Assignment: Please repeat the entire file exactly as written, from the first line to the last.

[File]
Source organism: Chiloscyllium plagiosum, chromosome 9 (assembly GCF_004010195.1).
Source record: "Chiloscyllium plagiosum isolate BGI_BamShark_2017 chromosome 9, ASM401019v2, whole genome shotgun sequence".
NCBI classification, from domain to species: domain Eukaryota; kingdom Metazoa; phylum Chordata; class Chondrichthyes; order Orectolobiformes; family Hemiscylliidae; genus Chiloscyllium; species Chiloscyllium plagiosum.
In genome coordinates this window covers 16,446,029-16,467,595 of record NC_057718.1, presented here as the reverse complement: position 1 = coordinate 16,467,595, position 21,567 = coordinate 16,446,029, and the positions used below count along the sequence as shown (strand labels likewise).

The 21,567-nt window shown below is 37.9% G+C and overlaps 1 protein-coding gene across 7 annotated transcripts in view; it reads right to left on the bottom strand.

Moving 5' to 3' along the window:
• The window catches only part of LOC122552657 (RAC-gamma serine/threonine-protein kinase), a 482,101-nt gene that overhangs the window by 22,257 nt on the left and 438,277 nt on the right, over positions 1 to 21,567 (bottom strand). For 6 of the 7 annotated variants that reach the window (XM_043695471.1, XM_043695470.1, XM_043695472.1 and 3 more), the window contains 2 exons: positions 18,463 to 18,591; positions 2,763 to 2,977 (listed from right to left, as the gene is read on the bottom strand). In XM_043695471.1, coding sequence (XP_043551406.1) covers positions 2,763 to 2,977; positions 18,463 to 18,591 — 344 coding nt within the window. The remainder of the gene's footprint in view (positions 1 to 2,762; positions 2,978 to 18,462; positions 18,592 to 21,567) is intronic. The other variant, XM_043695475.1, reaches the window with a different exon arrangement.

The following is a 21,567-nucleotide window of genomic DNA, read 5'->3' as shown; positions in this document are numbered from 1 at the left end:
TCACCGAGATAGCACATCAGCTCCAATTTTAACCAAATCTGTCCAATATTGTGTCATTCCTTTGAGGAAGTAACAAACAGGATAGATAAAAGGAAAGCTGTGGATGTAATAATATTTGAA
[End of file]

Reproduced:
Source organism: Chiloscyllium plagiosum, chromosome 9 (assembly GCF_004010195.1).
Source record: "Chiloscyllium plagiosum isolate BGI_BamShark_2017 chromosome 9, ASM401019v2, whole genome shotgun sequence".
NCBI classification, from domain to species: domain Eukaryota; kingdom Metazoa; phylum Chordata; class Chondrichthyes; order Orectolobiformes; family Hemiscylliidae; genus Chiloscyllium; species Chiloscyllium plagiosum.
In genome coordinates this window covers 16,446,029-16,467,595 of record NC_057718.1, presented here as the reverse complement: position 1 = coordinate 16,467,595, position 21,567 = coordinate 16,446,029, and the positions used below count along the sequence as shown (strand labels likewise).

The 21,567-nt window shown below is 37.9% G+C and overlaps 1 protein-coding gene across 7 annotated transcripts in view; it reads right to left on the bottom strand.

Moving 5' to 3' along the window:
• The window catches only part of LOC122552657 (RAC-gamma serine/threonine-protein kinase), a 482,101-nt gene that overhangs the window by 22,257 nt on the left and 438,277 nt on the right, over positions 1 to 21,567 (bottom strand). For 6 of the 7 annotated variants that reach the window (XM_043695471.1, XM_043695470.1, XM_043695472.1 and 3 more), the window contains 2 exons: positions 18,463 to 18,591; positions 2,763 to 2,977 (listed from right to left, as the gene is read on the bottom strand). In XM_043695471.1, coding sequence (XP_043551406.1) covers positions 2,763 to 2,977; positions 18,463 to 18,591 — 344 coding nt within the window. The remainder of the gene's footprint in view (positions 1 to 2,762; positions 2,978 to 18,462; positions 18,592 to 21,567) is intronic. The other variant, XM_043695475.1, reaches the window with a different exon arrangement.

The following is a 21,567-nucleotide window of genomic DNA, read 5'->3' as shown; positions in this document are numbered from 1 at the left end:
TCACCGAGATAGCACATCAGCTCCAATTTTAACCAAATCTGTCCAATATTGTGTCATTCCTTTGAGGAAGTAACAAACAGGATAGATAAAAGGAAAGCTGTGGATGTAATAATATTTGAA